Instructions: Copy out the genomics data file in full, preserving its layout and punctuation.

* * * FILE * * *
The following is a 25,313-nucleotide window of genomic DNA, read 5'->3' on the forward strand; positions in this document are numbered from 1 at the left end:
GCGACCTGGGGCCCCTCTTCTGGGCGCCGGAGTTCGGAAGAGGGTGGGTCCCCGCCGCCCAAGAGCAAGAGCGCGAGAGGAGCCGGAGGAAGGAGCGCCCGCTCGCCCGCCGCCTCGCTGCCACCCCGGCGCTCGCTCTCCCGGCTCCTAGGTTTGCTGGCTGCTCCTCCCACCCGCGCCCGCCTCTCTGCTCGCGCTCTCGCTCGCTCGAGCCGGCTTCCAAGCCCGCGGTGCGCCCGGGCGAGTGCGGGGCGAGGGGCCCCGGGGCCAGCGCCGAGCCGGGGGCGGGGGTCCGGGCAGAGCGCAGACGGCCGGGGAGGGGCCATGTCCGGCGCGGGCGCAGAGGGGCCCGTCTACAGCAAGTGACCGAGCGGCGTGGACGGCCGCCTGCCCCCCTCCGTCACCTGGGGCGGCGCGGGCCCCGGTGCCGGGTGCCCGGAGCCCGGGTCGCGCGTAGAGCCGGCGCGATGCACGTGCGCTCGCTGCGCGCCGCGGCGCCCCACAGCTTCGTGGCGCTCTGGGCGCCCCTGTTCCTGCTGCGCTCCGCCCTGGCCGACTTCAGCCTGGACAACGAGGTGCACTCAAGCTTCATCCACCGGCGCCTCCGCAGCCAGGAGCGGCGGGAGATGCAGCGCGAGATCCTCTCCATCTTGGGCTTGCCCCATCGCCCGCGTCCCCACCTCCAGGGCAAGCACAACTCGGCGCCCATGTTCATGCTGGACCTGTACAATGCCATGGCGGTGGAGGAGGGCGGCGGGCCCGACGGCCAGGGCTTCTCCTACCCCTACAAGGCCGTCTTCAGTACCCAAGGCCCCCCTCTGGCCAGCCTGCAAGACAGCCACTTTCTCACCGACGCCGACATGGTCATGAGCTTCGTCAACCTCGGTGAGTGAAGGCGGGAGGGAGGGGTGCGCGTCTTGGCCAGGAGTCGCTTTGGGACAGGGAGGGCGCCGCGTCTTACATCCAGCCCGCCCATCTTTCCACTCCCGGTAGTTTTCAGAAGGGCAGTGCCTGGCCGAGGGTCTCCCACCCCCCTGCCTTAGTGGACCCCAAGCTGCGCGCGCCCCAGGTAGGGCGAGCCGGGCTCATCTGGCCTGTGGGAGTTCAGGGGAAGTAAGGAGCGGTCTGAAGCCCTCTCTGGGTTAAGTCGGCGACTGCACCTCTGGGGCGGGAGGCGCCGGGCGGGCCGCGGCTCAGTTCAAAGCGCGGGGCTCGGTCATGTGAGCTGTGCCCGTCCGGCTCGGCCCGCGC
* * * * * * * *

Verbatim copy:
The following is a 25,313-nucleotide window of genomic DNA, read 5'->3' on the forward strand; positions in this document are numbered from 1 at the left end:
GCGACCTGGGGCCCCTCTTCTGGGCGCCGGAGTTCGGAAGAGGGTGGGTCCCCGCCGCCCAAGAGCAAGAGCGCGAGAGGAGCCGGAGGAAGGAGCGCCCGCTCGCCCGCCGCCTCGCTGCCACCCCGGCGCTCGCTCTCCCGGCTCCTAGGTTTGCTGGCTGCTCCTCCCACCCGCGCCCGCCTCTCTGCTCGCGCTCTCGCTCGCTCGAGCCGGCTTCCAAGCCCGCGGTGCGCCCGGGCGAGTGCGGGGCGAGGGGCCCCGGGGCCAGCGCCGAGCCGGGGGCGGGGGTCCGGGCAGAGCGCAGACGGCCGGGGAGGGGCCATGTCCGGCGCGGGCGCAGAGGGGCCCGTCTACAGCAAGTGACCGAGCGGCGTGGACGGCCGCCTGCCCCCCTCCGTCACCTGGGGCGGCGCGGGCCCCGGTGCCGGGTGCCCGGAGCCCGGGTCGCGCGTAGAGCCGGCGCGATGCACGTGCGCTCGCTGCGCGCCGCGGCGCCCCACAGCTTCGTGGCGCTCTGGGCGCCCCTGTTCCTGCTGCGCTCCGCCCTGGCCGACTTCAGCCTGGACAACGAGGTGCACTCAAGCTTCATCCACCGGCGCCTCCGCAGCCAGGAGCGGCGGGAGATGCAGCGCGAGATCCTCTCCATCTTGGGCTTGCCCCATCGCCCGCGTCCCCACCTCCAGGGCAAGCACAACTCGGCGCCCATGTTCATGCTGGACCTGTACAATGCCATGGCGGTGGAGGAGGGCGGCGGGCCCGACGGCCAGGGCTTCTCCTACCCCTACAAGGCCGTCTTCAGTACCCAAGGCCCCCCTCTGGCCAGCCTGCAAGACAGCCACTTTCTCACCGACGCCGACATGGTCATGAGCTTCGTCAACCTCGGTGAGTGAAGGCGGGAGGGAGGGGTGCGCGTCTTGGCCAGGAGTCGCTTTGGGACAGGGAGGGCGCCGCGTCTTACATCCAGCCCGCCCATCTTTCCACTCCCGGTAGTTTTCAGAAGGGCAGTGCCTGGCCGAGGGTCTCCCACCCCCCTGCCTTAGTGGACCCCAAGCTGCGCGCGCCCCAGGTAGGGCGAGCCGGGCTCATCTGGCCTGTGGGAGTTCAGGGGAAGTAAGGAGCGGTCTGAAGCCCTCTCTGGGTTAAGTCGGCGACTGCACCTCTGGGGCGGGAGGCGCCGGGCGGGCCGCGGCTCAGTTCAAAGCGCGGGGCTCGGTCATGTGAGCTGTGCCCGTCCGGCTCGGCCCGCGC